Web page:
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Balance of power
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gemsling
One thing I think is important in government is oversight. Without oversight, power can be abused more easily and bad decisions made more readily. Before the month is out, I hope to write about some recent legislation that removed oversight of law enforcement agencies. In this post, however, let's look at the balance of power.

I remember years ago thinking that it's an odd thing, balance of power; there always seems to be one or two candidates or parties able to block decisions.

The alternatives are not that appealing, though. We currently have a situation where one party has a majority in both houses and can pass almost anything. It's also a problem if the opposition has a majority in the senate and can block everything just out of spite.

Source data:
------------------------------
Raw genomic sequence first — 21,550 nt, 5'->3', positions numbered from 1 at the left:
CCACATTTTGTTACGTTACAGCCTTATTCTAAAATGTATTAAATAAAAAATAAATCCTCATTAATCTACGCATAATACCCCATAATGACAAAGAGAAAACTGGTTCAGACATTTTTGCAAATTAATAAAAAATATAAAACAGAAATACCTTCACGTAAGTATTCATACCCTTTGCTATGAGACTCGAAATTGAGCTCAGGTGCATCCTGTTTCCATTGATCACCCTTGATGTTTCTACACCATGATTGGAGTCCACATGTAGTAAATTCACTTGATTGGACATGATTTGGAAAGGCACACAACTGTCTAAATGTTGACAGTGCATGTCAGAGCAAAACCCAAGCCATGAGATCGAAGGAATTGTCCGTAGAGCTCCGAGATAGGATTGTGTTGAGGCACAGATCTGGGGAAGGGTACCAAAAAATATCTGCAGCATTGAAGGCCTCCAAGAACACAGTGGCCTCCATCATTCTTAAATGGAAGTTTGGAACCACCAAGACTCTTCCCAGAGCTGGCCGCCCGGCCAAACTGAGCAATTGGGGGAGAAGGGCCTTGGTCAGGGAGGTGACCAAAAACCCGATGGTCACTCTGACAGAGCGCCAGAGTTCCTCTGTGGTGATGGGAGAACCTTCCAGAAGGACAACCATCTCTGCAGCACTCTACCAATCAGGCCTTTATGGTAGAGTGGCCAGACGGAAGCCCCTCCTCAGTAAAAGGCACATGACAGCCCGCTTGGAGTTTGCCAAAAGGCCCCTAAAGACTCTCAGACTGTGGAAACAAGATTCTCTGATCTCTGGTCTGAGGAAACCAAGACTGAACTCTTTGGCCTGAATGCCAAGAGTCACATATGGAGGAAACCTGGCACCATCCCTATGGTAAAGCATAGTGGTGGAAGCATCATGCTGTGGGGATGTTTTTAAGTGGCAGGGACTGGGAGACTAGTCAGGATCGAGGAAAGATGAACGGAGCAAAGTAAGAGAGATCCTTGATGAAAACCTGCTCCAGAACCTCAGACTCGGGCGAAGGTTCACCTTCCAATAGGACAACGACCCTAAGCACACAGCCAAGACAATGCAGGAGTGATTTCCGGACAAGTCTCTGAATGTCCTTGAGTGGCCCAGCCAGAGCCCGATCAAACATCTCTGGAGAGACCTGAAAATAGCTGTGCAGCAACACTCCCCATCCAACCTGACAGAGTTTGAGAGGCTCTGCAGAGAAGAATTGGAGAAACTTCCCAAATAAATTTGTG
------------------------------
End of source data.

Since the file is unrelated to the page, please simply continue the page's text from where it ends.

So, after the election is done, who will hold the balance of power? Who will be responsible for oversight of legislative changes in Australia?

I can't say that the options are all that appealing. It looks like the Democrats are going the way of their founder, Don Chipp. With Natasha Stott Despoja and Andrew Murray leaving, they're pinning their hopes on two returning candidates plus Don's daughter Laura Chipp (one electorate up the road from here). That leaves The Greens (we talked about them last week), Family First (shiver), Pauline Hanson, and a bunch of other nutcases (and maybe some well-meaning parties with no real following).

Whoever wins, it will be interesting to see who'll be providing oversight and controlling the senate.

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